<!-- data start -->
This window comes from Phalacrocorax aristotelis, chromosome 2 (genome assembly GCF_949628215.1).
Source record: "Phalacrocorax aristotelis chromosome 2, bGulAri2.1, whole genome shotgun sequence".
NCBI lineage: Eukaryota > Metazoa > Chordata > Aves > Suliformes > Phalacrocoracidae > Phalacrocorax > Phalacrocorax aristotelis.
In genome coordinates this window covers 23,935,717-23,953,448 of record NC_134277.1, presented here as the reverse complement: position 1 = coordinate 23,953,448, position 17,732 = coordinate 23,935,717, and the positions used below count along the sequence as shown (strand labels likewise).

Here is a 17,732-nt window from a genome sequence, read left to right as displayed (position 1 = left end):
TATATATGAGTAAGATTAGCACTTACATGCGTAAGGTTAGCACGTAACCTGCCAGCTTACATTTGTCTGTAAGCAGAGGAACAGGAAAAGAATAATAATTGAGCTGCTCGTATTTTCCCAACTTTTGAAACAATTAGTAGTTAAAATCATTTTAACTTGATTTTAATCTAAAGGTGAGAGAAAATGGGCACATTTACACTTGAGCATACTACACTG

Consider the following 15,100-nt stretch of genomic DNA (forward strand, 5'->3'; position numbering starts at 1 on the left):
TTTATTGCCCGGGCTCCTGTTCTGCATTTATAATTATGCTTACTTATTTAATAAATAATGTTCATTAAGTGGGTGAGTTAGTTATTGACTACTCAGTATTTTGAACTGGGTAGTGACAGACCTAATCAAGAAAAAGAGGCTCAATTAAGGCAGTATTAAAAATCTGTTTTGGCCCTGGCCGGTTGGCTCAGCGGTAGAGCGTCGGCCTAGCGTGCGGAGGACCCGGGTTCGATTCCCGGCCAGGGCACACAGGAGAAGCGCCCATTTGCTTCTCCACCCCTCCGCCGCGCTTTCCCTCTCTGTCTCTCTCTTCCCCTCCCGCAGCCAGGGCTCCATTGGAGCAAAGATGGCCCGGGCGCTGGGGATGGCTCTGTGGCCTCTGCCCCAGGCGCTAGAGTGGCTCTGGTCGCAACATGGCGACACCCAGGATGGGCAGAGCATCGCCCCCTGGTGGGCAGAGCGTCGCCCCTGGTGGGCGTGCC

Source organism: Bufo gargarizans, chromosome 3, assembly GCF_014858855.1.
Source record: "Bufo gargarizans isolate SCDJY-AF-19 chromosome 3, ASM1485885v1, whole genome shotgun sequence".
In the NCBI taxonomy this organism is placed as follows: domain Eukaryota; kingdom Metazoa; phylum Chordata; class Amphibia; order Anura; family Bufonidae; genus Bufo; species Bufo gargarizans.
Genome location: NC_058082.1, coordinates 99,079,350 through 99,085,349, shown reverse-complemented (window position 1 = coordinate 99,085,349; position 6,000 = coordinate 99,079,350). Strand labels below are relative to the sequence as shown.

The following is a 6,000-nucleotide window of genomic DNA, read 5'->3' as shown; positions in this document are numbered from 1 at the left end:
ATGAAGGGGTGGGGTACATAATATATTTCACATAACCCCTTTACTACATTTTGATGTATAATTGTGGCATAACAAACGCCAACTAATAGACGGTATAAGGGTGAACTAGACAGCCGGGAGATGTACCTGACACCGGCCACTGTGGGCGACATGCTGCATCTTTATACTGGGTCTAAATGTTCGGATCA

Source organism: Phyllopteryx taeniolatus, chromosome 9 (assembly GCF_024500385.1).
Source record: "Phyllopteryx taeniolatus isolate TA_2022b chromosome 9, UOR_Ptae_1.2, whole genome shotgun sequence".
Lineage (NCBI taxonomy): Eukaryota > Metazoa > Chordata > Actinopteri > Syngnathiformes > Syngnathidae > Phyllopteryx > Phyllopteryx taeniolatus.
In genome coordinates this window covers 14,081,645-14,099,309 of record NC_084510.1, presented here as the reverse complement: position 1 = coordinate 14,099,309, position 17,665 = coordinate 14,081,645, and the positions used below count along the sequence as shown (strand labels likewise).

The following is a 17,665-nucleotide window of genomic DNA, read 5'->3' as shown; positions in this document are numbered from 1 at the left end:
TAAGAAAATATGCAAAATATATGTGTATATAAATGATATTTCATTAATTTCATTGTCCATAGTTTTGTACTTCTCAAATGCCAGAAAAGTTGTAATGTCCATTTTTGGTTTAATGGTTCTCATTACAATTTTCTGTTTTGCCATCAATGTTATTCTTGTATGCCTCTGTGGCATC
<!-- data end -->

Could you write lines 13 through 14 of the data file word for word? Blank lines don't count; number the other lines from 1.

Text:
The following is a 6,000-nucleotide window of genomic DNA, read 5'->3' as shown; positions in this document are numbered from 1 at the left end:
ATGAAGGGGTGGGGTACATAATATATTTCACATAACCCCTTTACTACATTTTGATGTATAATTGTGGCATAACAAACGCCAACTAATAGACGGTATAAGGGTGAACTAGACAGCCGGGAGATGTACCTGACACCGGCCACTGTGGGCGACATGCTGCATCTTTATACTGGGTCTAAATGTTCGGATCA